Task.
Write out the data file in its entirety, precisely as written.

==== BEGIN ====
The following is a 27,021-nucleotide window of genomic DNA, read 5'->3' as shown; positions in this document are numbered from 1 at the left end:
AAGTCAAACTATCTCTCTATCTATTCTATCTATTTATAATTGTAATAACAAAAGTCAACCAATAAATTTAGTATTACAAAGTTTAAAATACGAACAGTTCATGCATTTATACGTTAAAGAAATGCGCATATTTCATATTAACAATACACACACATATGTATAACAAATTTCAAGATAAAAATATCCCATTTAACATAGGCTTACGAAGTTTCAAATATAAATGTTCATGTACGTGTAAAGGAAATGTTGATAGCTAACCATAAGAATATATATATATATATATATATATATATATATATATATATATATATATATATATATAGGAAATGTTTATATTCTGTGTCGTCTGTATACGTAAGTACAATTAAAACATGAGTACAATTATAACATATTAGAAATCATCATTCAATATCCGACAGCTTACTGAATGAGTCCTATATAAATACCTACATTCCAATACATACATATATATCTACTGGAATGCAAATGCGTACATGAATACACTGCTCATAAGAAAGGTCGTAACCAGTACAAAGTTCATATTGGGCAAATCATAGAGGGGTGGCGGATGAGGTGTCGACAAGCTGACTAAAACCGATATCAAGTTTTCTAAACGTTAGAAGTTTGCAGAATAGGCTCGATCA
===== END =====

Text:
The following is a 27,021-nucleotide window of genomic DNA, read 5'->3' as shown; positions in this document are numbered from 1 at the left end:
AAGTCAAACTATCTCTCTATCTATTCTATCTATTTATAATTGTAATAACAAAAGTCAACCAATAAATTTAGTATTACAAAGTTTAAAATACGAACAGTTCATGCATTTATACGTTAAAGAAATGCGCATATTTCATATTAACAATACACACACATATGTATAACAAATTTCAAGATAAAAATATCCCATTTAACATAGGCTTACGAAGTTTCAAATATAAATGTTCATGTACGTGTAAAGGAAATGTTGATAGCTAACCATAAGAATATATATATATATATATATATATATATATATATATATATATATATATATATATATAGGAAATGTTTATATTCTGTGTCGTCTGTATACGTAAGTACAATTAAAACATGAGTACAATTATAACATATTAGAAATCATCATTCAATATCCGACAGCTTACTGAATGAGTCCTATATAAATACCTACATTCCAATACATACATATATATCTACTGGAATGCAAATGCGTACATGAATACACTGCTCATAAGAAAGGTCGTAACCAGTACAAAGTTCATATTGGGCAAATCATAGAGGGGTGGCGGATGAGGTGTCGACAAGCTGACTAAAACCGATATCAAGTTTTCTAAACGTTAGAAGTTTGCAGAATAGGCTCGATCA